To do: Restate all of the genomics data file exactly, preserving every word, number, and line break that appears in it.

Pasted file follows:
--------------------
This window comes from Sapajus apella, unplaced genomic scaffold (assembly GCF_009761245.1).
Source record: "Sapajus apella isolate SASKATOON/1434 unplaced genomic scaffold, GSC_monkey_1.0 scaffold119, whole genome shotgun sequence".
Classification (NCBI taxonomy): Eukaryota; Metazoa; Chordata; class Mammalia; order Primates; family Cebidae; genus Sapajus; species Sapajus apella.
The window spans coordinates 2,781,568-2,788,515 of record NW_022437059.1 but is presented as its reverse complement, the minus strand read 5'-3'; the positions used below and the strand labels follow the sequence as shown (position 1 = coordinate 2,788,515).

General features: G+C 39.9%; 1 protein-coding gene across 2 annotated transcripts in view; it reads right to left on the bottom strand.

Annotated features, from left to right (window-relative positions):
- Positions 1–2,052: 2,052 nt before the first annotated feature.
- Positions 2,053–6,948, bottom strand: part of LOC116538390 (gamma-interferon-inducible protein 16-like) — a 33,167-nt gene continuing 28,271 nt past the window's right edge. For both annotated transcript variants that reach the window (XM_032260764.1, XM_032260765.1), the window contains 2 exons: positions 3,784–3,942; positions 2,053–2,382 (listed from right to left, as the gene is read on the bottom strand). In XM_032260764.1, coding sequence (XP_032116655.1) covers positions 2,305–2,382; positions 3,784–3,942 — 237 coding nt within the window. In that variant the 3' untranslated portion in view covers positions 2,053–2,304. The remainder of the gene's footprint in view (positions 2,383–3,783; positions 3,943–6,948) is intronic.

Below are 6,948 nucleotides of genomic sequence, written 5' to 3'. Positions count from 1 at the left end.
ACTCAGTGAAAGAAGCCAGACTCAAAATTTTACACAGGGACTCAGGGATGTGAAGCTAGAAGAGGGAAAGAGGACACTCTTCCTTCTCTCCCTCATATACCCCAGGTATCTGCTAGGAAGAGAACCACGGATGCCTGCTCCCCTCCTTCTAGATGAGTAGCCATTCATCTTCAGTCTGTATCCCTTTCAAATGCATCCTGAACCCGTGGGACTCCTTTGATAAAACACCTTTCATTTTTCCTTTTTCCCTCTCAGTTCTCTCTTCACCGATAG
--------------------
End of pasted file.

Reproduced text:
This window comes from Sapajus apella, unplaced genomic scaffold (assembly GCF_009761245.1).
Source record: "Sapajus apella isolate SASKATOON/1434 unplaced genomic scaffold, GSC_monkey_1.0 scaffold119, whole genome shotgun sequence".
Classification (NCBI taxonomy): Eukaryota; Metazoa; Chordata; class Mammalia; order Primates; family Cebidae; genus Sapajus; species Sapajus apella.
The window spans coordinates 2,781,568-2,788,515 of record NW_022437059.1 but is presented as its reverse complement, the minus strand read 5'-3'; the positions used below and the strand labels follow the sequence as shown (position 1 = coordinate 2,788,515).

General features: G+C 39.9%; 1 protein-coding gene across 2 annotated transcripts in view; it reads right to left on the bottom strand.

Annotated features, from left to right (window-relative positions):
- Positions 1–2,052: 2,052 nt before the first annotated feature.
- Positions 2,053–6,948, bottom strand: part of LOC116538390 (gamma-interferon-inducible protein 16-like) — a 33,167-nt gene continuing 28,271 nt past the window's right edge. For both annotated transcript variants that reach the window (XM_032260764.1, XM_032260765.1), the window contains 2 exons: positions 3,784–3,942; positions 2,053–2,382 (listed from right to left, as the gene is read on the bottom strand). In XM_032260764.1, coding sequence (XP_032116655.1) covers positions 2,305–2,382; positions 3,784–3,942 — 237 coding nt within the window. In that variant the 3' untranslated portion in view covers positions 2,053–2,304. The remainder of the gene's footprint in view (positions 2,383–3,783; positions 3,943–6,948) is intronic.

Below are 6,948 nucleotides of genomic sequence, written 5' to 3'. Positions count from 1 at the left end.
ACTCAGTGAAAGAAGCCAGACTCAAAATTTTACACAGGGACTCAGGGATGTGAAGCTAGAAGAGGGAAAGAGGACACTCTTCCTTCTCTCCCTCATATACCCCAGGTATCTGCTAGGAAGAGAACCACGGATGCCTGCTCCCCTCCTTCTAGATGAGTAGCCATTCATCTTCAGTCTGTATCCCTTTCAAATGCATCCTGAACCCGTGGGACTCCTTTGATAAAACACCTTTCATTTTTCCTTTTTCCCTCTCAGTTCTCTCTTCACCGATAG